Depcheck is a tool for analyzing the dependencies in a project to see: how each dependency is used, which dependencies are useless, and which dependencies are missing from
npm install -g depcheck
Notice: depcheck needs node.js >= 4.
To get the syntax support by external dependency, please install the corresponding package explicitly. For example, for Typescript user, install depcheck with
npm install -g depcheck typescript
The special component is used to recognize the dependencies that are not generally used in the above syntax files. The following scenarios are supported by specials:
bin- Dependencies used in npm commands, Travis scripts or other CI scripts
eslint- ESLint configuration presets, parsers and plugins
webpack- Webpack loaders
babel- Babel presets and plugins
feross-standard- Feross standard format parser
mocha- Mocha explicit required dependencies
commitizen- Commitizen configuration adaptor
gulp-load-plugins- Gulp-load-plugins lazy loaded plugins
The logic of a special is not perfect. There might be false alerts. If this happens, please open an issue for us.
depcheck [directory] [arguments]
directory argument is the root directory of your project (where the
package.json file is). If unspecified, defaults to current directory.
All of the arguments are optional:
--ignore-bin-package=[true|false]: A flag to indicate if depcheck ignores the packages containing bin entry. The default value is
--json: Output results in JSON. When not specified, depcheck outputs in human friendly format.
--ignores: A comma separated array containing package names to ignore. It can be glob expressions. Example,
--ignore-dirs: A comma separated array containing directory names to ignore. Example,
--help: Show the help message.
--specials: These arguments are for advanced usage. They provide an easy way to customize the file parser and dependency detection. Check the pluggable design document for more information.
The following arguments are deprecated and will be removed in next major version:
--dev=[true|false]: [DEPRECATED] It leads a wrong result for missing dependencies when it is
false. This option will be enforced to
true in next major version. The corresponding API option
withoutDev is deprecated too.
Similar options are provided to
depcheck function for programming.
;const options =withoutDev: false // [DEPRECATED] check against devDependenciesignoreBinPackage: false // ignore the packages with bin entryignoreDirs: // folder with these names will be ignored'sandbox''dist''bower_components'ignoreMatches: // ignore dependencies that matches these globs'grunt-*'parsers: // the target parsers'*.js': depcheckparseres6'*.jsx': depcheckparserjsxdetectors: // the target detectorsdepcheckdetectorrequireCallExpressiondepcheckdetectorimportDeclarationspecials: // the target special parsersdepcheckspecialeslintdepcheckspecialwebpack;;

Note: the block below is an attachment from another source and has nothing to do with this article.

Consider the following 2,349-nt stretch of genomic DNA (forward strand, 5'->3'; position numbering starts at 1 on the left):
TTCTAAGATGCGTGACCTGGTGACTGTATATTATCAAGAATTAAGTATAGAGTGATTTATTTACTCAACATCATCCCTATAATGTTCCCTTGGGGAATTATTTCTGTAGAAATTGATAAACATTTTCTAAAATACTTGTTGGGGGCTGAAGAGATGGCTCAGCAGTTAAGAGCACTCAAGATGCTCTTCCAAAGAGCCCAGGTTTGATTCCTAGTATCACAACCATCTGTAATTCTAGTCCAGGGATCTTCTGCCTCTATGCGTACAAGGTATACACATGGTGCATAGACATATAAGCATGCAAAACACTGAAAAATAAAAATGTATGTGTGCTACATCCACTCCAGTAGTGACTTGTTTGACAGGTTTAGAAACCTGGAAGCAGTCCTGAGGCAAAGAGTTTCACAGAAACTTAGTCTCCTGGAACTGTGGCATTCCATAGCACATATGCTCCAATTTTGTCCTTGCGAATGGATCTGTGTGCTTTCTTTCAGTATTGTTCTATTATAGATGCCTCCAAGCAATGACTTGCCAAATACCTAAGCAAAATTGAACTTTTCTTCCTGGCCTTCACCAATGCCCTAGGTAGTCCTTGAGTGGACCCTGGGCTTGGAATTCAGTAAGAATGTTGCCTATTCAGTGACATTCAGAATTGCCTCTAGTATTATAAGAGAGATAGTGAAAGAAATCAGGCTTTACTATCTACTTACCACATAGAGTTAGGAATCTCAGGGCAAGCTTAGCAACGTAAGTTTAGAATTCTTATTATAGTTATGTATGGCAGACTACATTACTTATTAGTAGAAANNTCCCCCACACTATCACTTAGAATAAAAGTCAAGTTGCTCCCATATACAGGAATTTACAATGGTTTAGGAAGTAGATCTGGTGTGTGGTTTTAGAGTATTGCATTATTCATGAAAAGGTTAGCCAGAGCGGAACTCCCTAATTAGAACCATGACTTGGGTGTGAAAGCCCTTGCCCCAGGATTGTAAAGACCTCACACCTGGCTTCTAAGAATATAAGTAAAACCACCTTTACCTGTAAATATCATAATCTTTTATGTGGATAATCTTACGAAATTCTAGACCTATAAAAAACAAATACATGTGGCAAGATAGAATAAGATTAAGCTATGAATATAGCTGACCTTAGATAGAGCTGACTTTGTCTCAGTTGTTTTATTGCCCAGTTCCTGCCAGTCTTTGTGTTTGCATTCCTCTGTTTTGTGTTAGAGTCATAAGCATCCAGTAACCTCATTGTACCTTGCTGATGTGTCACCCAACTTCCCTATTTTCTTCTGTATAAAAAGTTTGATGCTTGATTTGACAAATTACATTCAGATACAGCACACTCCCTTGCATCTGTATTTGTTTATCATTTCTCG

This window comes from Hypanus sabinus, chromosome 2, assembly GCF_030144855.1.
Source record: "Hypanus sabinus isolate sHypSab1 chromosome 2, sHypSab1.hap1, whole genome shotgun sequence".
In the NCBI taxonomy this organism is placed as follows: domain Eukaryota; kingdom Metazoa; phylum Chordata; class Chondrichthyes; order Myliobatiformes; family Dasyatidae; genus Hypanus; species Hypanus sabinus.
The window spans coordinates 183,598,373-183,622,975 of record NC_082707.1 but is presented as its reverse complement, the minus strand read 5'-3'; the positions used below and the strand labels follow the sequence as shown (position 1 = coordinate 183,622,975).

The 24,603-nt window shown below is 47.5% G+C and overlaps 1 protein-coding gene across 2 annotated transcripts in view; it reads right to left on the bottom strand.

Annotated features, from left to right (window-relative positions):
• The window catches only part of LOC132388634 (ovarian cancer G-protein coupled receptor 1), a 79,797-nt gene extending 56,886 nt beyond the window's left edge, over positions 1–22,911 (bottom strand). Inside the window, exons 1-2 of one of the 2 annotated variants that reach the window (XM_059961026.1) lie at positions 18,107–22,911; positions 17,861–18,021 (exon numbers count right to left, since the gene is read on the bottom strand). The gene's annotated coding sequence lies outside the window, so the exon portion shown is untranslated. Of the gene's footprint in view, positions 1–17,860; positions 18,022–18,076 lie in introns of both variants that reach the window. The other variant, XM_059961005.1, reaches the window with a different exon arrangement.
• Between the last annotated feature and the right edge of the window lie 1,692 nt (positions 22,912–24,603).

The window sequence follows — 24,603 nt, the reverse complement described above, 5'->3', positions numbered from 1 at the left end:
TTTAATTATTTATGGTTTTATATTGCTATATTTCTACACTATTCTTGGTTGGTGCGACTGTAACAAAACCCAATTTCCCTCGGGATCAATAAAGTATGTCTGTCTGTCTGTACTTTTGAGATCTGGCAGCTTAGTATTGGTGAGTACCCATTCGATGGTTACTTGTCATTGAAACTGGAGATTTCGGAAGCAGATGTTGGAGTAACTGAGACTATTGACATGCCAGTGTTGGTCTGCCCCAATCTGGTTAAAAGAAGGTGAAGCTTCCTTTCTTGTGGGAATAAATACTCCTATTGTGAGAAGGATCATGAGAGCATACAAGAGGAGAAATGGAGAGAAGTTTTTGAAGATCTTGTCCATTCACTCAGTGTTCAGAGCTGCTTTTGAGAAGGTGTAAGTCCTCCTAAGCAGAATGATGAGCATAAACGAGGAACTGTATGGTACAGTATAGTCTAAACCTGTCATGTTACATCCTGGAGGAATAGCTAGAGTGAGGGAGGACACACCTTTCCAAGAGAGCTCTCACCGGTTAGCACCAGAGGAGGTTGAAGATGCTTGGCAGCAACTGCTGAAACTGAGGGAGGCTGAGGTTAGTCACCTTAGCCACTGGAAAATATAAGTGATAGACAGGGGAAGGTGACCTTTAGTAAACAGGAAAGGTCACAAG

The following example checks the dependencies under
$> depcheck /path/to/my/projectUnused dependencies* underscoreUnused devDependencies* jasmineMissing dependencies* lodash
It figures out:
underscoreis declared in the
package.jsonfile, but not used by any code.
jasmineis declared in the
package.jsonfile, but not used by any code.
lodashis used somewhere in the code, but not declared in the
Please note that, if a subfolder has a
package.json file, it is considered another project and should be checked with another depcheck command.
The following example checks the same project, however, outputs as a JSON blob. Depcheck's JSON output is in one single line for easy pipe and computation. The
json command after the pipe is a node.js program to beautify the output.
$> depcheck /path/to/my/project --json | json"dependencies":"underscore""devDependencies":"jasmine""missing":"lodash":"/path/to/my/project/file.using.lodash.js""using":"react":"/path/to/my/project/file.using.react.jsx""/path/to/my/project/another.file.using.react.jsx""lodash":"/path/to/my/project/file.using.lodash.js""invalidFiles":"/path/to/my/project/file.having.syntax.error.js": "SyntaxError: <call stack here>""invalidDirs":"/path/to/my/project/folder/without/permission": "Error: EACCES, <call stack here>"
missingproperties have the same meanings in the previous example.
usingproperty is a lookup indicating each dependency is used by which files.
usinglookup is an array. It means the dependency may be used by many files.
invalidFilesproperty contains the files having syntax error or permission error. The value is the error details. However, only one error is stored in the lookup.
invalidDirsproperty contains the directories having permission error. The value is the error details.
Depcheck just walks through all files and tries to find the dependencies according to some predefined rules. However, the predefined rules may not enough or even be wrong.
There may be some cases in which a dependency is being used but is reported as unused, or a dependency is not used but is reported as missing. These are false alert situations.
If you find that depcheck is reporting a false alert, please open an issue with the following information to let us know:
depcheck --jsoncommand. Beautified JSON is better.
We use the Github release page to manage changelog.